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Oklahoma City lacks energy, effort on defense in loss to Trail Blazers

OKLAHOMA CITY -- There has been clear progress for the Oklahoma City Thunder over the last month, which is what makes performances like Tuesday's against the Portland Trail Blazers, a 117-106 clinic by the visitors, so frustrating.

The Thunder spent the first 30 or so games of the season as a shockingly mediocre offensive team, clinging to life in the Western Conference almost entirely on the back of an elite defense. But as they've finally clicked and grown into the explosive offensive team they were expected to be, they've slipped significantly on the other side of the floor. The message from the locker room Tuesday cited a lack of energy and effort, easily identifiable culprits, albeit ones that are hard to explain.

"To sit here and try and pinpoint that is ... I think the easiest answer is, it happens," Carmelo Anthony said. "It's happened to us these past two games, and we've got to figure out a way to not allow it to happen. Maybe know that it's there, maybe understand it happens throughout the course of a season, but try to do some things where we do bring the energy, where we do bring the effort. We should never have a lack of effort out there."

Russell Westbrook almost always is the tone-setter for the Thunder with his intensity and energy, and while he was solid against Portland -- 22 points, 9 rebounds and 12 assists -- there were multiple occasions where Westbrook showed frustration with teammates not being in the right spots or getting into a set with the right timing. Energy is Westbrook's basketball identity, and with that being a clear issue for the Thunder on Tuesday, he wasn't happy about it. Following the game, Westbrook left the locker room via a back door before the room opened to the media for postgame availability.

"I thought at times we really tried to turn it on, on both offense and defense at times," coach Billy Donovan said. "It's really difficult to do that at this level."

Since Dec. 16, the Thunder have featured the best offense in the league, scoring 114.2 points per 100 possessions. It's been a striking improvement from the disjointed, disconnected offense they were operating within before that, with Westbrook, Anthony and Paul George all getting settled and comfortable playing with each other.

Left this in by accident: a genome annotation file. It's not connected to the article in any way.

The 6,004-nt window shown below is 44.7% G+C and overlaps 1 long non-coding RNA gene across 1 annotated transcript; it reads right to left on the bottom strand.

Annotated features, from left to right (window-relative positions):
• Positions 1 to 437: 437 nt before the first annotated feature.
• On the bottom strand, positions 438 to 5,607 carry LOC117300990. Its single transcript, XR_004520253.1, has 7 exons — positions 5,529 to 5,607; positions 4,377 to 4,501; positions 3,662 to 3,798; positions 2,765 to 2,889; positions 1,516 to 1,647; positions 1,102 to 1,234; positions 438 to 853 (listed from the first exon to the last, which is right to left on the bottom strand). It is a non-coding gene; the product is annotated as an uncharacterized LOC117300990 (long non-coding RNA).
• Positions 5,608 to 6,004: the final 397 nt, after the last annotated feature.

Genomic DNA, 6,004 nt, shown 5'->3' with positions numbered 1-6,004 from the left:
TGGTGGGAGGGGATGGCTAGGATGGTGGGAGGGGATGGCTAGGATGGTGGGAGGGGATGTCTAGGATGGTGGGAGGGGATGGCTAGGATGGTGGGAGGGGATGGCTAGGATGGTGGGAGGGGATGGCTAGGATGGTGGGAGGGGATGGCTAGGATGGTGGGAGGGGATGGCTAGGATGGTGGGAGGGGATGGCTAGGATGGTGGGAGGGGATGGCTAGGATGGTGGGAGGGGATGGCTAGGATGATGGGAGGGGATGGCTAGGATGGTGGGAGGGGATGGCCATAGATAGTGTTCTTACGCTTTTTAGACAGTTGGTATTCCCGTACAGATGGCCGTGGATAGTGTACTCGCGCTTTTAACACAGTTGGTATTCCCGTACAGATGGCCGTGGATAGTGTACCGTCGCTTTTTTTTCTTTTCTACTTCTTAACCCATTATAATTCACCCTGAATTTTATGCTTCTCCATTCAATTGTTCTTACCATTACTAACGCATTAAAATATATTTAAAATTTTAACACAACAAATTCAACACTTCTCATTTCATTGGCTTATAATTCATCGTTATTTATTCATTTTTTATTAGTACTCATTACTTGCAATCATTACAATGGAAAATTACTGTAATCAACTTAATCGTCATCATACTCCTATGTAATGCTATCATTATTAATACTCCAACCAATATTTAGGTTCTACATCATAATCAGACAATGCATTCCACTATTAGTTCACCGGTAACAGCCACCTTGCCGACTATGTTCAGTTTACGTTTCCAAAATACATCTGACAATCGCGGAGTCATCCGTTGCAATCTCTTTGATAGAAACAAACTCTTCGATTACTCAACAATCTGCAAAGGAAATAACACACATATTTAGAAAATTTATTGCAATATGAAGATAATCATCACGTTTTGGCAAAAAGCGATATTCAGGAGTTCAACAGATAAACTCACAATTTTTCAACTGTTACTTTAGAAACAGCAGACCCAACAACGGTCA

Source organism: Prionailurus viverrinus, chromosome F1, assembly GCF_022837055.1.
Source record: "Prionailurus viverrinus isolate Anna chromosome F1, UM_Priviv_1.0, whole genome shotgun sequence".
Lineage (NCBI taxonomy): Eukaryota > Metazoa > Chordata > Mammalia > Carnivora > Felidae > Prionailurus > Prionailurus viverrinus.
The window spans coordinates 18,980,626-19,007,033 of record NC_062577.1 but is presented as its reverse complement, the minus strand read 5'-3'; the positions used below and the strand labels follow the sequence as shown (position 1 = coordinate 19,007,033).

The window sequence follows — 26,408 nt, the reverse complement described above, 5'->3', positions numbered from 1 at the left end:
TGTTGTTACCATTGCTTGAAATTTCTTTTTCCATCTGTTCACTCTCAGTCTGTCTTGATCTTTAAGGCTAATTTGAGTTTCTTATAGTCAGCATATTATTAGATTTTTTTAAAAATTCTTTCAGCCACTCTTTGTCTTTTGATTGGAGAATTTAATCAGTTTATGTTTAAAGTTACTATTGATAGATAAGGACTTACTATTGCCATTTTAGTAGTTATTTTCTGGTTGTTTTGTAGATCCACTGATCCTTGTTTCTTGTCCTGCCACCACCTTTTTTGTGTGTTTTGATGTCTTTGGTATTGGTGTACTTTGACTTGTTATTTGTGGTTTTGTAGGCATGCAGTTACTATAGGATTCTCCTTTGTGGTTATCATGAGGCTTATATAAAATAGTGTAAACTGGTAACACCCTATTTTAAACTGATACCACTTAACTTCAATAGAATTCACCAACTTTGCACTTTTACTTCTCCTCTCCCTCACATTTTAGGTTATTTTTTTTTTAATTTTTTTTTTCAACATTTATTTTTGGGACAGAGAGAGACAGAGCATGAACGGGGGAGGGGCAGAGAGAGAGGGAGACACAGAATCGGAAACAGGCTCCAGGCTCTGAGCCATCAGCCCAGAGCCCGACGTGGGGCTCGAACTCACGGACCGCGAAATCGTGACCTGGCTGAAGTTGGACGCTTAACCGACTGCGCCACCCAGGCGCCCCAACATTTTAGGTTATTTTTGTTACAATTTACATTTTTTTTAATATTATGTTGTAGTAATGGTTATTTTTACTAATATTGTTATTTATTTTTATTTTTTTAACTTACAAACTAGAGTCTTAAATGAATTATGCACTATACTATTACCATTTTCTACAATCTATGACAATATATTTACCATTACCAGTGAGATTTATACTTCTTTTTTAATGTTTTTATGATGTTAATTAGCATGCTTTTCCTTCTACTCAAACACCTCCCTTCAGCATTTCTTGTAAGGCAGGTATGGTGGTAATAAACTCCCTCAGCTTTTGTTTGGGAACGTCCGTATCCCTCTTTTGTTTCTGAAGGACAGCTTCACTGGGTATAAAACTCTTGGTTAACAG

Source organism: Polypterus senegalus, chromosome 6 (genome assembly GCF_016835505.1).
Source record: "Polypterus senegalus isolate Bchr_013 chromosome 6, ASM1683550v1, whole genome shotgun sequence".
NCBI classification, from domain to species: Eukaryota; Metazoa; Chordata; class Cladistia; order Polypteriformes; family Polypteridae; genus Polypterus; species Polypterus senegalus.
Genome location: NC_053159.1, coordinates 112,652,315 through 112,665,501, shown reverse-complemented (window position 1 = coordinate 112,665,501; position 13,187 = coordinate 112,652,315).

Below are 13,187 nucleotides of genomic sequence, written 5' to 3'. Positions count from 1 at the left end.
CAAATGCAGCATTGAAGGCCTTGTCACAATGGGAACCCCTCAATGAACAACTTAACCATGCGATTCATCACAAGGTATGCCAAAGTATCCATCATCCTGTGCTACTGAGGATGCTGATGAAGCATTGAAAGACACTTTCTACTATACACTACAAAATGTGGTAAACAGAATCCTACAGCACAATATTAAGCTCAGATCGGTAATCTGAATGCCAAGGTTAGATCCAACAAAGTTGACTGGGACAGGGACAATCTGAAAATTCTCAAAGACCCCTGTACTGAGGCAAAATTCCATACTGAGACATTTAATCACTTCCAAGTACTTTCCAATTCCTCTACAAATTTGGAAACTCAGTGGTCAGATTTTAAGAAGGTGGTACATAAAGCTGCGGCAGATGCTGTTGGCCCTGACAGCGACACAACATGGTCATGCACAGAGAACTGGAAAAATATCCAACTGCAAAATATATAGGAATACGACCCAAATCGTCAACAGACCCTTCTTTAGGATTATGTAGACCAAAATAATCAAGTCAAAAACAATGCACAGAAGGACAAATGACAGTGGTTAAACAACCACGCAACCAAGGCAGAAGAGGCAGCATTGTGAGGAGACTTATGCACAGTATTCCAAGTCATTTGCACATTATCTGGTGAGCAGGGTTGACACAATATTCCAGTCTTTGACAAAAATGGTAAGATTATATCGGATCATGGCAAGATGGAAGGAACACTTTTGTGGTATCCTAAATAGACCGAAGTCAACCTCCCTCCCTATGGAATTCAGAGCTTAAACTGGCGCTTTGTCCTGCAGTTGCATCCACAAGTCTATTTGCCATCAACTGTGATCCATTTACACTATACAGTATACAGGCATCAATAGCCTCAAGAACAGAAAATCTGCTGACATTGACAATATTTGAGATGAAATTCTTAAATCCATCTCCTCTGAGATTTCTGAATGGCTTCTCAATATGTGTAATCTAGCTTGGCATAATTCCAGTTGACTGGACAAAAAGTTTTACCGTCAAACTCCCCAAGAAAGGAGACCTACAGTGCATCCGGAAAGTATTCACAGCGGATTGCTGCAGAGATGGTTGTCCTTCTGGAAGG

Over that same span, they're 19th in defense, allowing 108.7 points per 100 possessions. Some of that can be connected to defensive stopper Andre Roberson missing the last five games, but there also has been a clear "slippage," as Donovan called it, in the finer details. The Thunder's potential to be elite resides in them being a dominant two-way team, but as they take turns playing well on one side but not the other, they drop down to a very mediocre one.

As the offense has clicked, with their big three finding its rhythm, the Thunder can make the game look easy. The ball moves freely, the players flow around the floor, and buckets come rapid fire. Westbrook plays downhill, George slithers around screens and Anthony pops catch-and-shoot 3s. But when the shots don't fall, a plan of just outscoring the opponent falls flat. Against Portland, that seemed to be the idea, but good looks didn't go, leaving the Thunder playing from behind the entire second half.

"I wouldn't even put it on that," George said of the defense relaxing because of the offensive improvement. "Just for whatever reason, we've slipped defensively. I wouldn't say it's because offensively we've grown, that we've slacked. We've had the same approach all year on the defensive end. We're just not getting it done, simple as that."

There remains a "two steps forward, one step back" kind of feel around this team, with the engine revving up to the point it seems they're ready for liftoff, but then they ground themselves for maintenance. They're 14-7 since Dec. 1 and have at least answered the question of whether this collection of players would even work at all.

The Thunder are decidedly a good team, one that can beat anyone on any given night. Their problem, and the thing standing in the way of OKC potentially being a great team, is playing great on both ends of the floor.